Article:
The amount of radiation energy used or needed for a particular application varies depending on the food and the reason for irradiating. Typically, to increase shelf life or to prevent spoilage a low dose of irradiation is required, only 1 kilogray (kGy) of absorbed energy. To prevent food poisoning, the dose will depend on the type of bacteria being targeted and the type of food. An absorbed dose of up to 3 kGy is usually sufficient to kill Salmonella in fresh chicken. Generally, it takes higher levels of radiation to kill parasites and insects. Viruses, for the most part, are not destroyed by the irradiation levels that are suitable for use in foods.

Irradiation is regulated under Division 26 of the Food and Drug Regulations. Industry may make submissions to Health Canada to allow new uses of food irradiation. Health Canada will permit new uses of food irradiation only after a safety assessment, and only listed items may be irradiated.

Currently, this list includes:

  • potatoes and onions, to inhibit sprouting during storage, up to 0.15 kGy;
  • spices and dehydrated seasonings, to reduce microbial load, up to 10 kGy; and
  • wheat, flour and whole wheat flour, to control insect infestation, up to 0.75 kGy.

Irradiation of meat products is currently permitted in some other countries, but not for product imported into Canada. Therefore, imported meat products are monitored for indications of irradiation.

5.7.6.2 Sample selection

The test can be conducted on raw products (fresh or frozen) with high fat content, including ground meat and trimmings. Blocks of sample numbers are assigned to reinspection points where the appropriate type of product is received. Samples should be collected randomly throughout the fiscal year.

The sample selection procedures are described in the annual Guidelines for Additives, Compositional and Irradiation Sampling Plans in meat products.

5.7.6.3 Testing

Meat products are tested for irradiation under sample plan M127 (e.g. 2009_M127). Samples should be submitted through LSTS using form CFIA/ACIA 5164, Food Product Sampling Submission Form. The form must be completed in sufficient detail to permit a rapid and efficient identification of the production lot sampled. Enter the import control number in the "Import no." block and in the "identification code" field.

5.7.6.4 Follow-up

Any positive test is followed by intensified inspection. This means that the next 15 shipments of a weight at least equal to that of the shipment found in violation will be held and tested for irradiation. The exporting establishment has an option of having the product pre-tested, in an official laboratory.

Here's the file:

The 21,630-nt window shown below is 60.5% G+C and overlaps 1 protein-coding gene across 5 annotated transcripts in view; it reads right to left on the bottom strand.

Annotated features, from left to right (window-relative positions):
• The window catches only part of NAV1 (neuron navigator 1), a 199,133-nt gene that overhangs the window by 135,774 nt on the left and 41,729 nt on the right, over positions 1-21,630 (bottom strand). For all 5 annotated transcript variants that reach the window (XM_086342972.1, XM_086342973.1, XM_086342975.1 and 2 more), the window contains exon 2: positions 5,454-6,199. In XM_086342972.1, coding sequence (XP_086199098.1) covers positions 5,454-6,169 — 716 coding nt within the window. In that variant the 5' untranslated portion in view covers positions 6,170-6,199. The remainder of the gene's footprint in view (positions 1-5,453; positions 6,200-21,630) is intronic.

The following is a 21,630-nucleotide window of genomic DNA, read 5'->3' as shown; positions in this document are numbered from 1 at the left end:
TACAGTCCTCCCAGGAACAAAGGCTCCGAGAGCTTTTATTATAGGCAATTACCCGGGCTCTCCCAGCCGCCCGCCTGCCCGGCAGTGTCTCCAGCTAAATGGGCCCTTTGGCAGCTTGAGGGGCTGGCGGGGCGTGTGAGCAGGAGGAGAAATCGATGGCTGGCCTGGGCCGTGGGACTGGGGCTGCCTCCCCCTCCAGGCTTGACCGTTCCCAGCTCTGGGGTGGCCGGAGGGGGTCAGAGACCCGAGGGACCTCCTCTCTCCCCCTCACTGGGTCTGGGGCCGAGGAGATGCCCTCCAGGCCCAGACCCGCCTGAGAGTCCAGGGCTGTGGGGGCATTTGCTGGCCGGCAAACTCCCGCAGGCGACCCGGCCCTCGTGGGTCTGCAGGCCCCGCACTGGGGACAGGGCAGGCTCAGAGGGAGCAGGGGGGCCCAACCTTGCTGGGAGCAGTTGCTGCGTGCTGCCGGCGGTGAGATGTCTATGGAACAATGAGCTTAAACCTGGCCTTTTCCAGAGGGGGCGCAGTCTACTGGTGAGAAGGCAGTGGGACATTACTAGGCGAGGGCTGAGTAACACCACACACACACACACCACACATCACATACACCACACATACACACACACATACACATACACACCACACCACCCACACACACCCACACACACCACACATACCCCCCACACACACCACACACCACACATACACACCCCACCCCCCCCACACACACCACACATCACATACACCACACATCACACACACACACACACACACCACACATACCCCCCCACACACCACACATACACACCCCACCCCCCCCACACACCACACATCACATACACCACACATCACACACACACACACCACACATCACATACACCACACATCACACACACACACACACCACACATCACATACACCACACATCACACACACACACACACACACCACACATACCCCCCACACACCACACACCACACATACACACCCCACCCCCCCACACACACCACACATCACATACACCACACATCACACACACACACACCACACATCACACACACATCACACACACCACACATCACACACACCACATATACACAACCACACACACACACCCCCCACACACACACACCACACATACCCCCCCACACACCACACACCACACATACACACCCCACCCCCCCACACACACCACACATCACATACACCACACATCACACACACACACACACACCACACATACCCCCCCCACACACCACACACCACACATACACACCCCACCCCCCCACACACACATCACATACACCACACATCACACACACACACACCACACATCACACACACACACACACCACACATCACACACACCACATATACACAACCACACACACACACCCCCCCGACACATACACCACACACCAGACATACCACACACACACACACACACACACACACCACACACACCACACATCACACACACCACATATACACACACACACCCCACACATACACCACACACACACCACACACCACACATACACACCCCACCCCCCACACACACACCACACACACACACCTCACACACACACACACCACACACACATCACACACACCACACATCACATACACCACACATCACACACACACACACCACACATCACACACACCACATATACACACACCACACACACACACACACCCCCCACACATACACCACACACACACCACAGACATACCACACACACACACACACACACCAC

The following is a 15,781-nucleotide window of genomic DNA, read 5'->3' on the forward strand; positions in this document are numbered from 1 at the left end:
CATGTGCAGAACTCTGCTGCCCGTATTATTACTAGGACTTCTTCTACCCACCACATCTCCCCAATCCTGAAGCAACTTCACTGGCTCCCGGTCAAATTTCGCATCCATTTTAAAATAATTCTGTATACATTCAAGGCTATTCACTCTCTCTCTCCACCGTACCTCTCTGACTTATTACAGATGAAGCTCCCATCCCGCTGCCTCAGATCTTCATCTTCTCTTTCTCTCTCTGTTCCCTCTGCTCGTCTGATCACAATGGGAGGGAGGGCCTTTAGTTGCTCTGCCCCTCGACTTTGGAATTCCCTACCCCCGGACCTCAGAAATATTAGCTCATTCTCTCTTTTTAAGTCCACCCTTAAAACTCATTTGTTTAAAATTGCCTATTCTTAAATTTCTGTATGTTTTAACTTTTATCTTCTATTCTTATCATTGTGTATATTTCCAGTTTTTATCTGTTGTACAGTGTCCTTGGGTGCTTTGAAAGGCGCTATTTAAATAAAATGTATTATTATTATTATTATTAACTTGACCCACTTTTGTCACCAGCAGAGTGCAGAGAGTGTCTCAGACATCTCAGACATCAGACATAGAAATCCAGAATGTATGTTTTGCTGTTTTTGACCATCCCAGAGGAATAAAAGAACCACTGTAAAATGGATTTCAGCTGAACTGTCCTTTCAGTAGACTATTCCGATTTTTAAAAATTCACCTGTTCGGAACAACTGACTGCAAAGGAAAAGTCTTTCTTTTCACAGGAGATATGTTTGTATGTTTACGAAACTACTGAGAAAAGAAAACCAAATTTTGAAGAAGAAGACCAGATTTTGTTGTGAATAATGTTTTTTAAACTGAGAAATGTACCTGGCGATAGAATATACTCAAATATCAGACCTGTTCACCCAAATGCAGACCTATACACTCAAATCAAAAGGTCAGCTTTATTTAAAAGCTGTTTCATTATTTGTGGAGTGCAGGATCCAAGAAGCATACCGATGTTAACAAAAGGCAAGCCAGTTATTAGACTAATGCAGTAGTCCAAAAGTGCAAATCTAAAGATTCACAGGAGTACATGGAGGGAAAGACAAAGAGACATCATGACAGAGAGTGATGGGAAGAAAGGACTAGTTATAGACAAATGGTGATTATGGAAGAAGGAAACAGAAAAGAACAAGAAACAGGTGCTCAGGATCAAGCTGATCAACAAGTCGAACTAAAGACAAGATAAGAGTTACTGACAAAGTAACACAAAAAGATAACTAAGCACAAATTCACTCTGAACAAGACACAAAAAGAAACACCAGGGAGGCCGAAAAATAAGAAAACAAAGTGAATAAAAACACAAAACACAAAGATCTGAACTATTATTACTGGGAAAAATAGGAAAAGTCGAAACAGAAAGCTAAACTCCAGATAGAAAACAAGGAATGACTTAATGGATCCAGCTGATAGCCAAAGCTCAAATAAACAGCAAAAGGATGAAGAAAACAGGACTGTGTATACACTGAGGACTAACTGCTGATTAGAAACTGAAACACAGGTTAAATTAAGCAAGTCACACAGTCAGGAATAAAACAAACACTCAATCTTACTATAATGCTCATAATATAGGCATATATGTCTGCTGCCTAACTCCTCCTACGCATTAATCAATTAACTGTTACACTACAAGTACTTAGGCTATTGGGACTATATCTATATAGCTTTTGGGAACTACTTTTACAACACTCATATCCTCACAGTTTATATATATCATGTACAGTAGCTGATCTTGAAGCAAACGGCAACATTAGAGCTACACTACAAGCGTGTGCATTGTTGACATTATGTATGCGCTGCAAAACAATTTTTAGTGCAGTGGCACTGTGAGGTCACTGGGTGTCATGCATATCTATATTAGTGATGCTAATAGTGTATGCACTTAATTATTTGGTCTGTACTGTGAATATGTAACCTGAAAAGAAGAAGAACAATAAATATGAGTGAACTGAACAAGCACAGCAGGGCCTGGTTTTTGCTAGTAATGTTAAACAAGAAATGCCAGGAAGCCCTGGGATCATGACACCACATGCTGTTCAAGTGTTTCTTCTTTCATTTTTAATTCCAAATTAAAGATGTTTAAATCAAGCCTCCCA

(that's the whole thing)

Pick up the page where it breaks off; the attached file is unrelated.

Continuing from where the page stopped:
5.7.7 Can integrity - imported (M206)

5.7.7.1 Introduction

Food preserved by canning has a shelf life of over two years. However, improper sealing of the cans, or improper thermal processing, can create conditions which permit bacterial growth inside the can. Of particular risk is Clostridium botulinum, whose growth and toxin production are favoured by the anaerobic environment inside the can and the lack of competing organisms.

5.7.7.2 Sample selection

Use the Metal Can Defects Manual as a reference. Samples are to be submitted in accordance with the annual Microbiology Sampling plan. Assigned samples under plan M206 may be selected from a shipment selected through the Import Control and Tracking System for full inspection. Randomly select 200 cans for visual inspection using "Low-Acid and Acidified Low-Acid Foods In Hermetically Sealed Containers - Visual Inspection Protocol". (See Chapter 10, Annex P-5). If any visual defect (major or minor) is detected, select ten cans (five with defects and five with no defects) and send them to the laboratory for container integrity and commercial sterility analysis. If visual defects are not detected, select 10 good order cans (with no visual defects) and send them to the laboratory.

5.7.7.3 Testing

Samples should be submitted using LSTS and form CFIA/ACIA 5164, Food Product Sampling Submission Form. The form must be completed in sufficient detail to permit a rapid and efficient identification of the production lot sampled. Enter the import control number in the "Import no." block and in the "identification code" field.

Samples are submitted to the laboratory assigned according to the annual Microbiology sampling plans.

5.7.7.4 Follow-up

Shipments for which can defects were identified during the visual inspection shall be detained pending laboratory results. The Chief, Import Programs, Meat Programs Division, should be notified immediately of unsatisfactory laboratory results.

If laboratory results are unsatisfactory for can integrity a minimum of ten subsequent shipments of similar products from the same foreign establishment will be subject to intensified inspection (surveillance inspection), which requires that they be detained pending the results of visual inspection and laboratory evaluation. For each shipment, randomly select 200 cans for visual inspection using the Visual Inspection Protocol. If any major visual defect is identified, select 10 cans (five with defects and five without) and send to the laboratory for evaluation. The specific testing requested will be determined by the Chief, Import Programs, following consultations with the Director, Food Microbiology and Chemical Evaluation.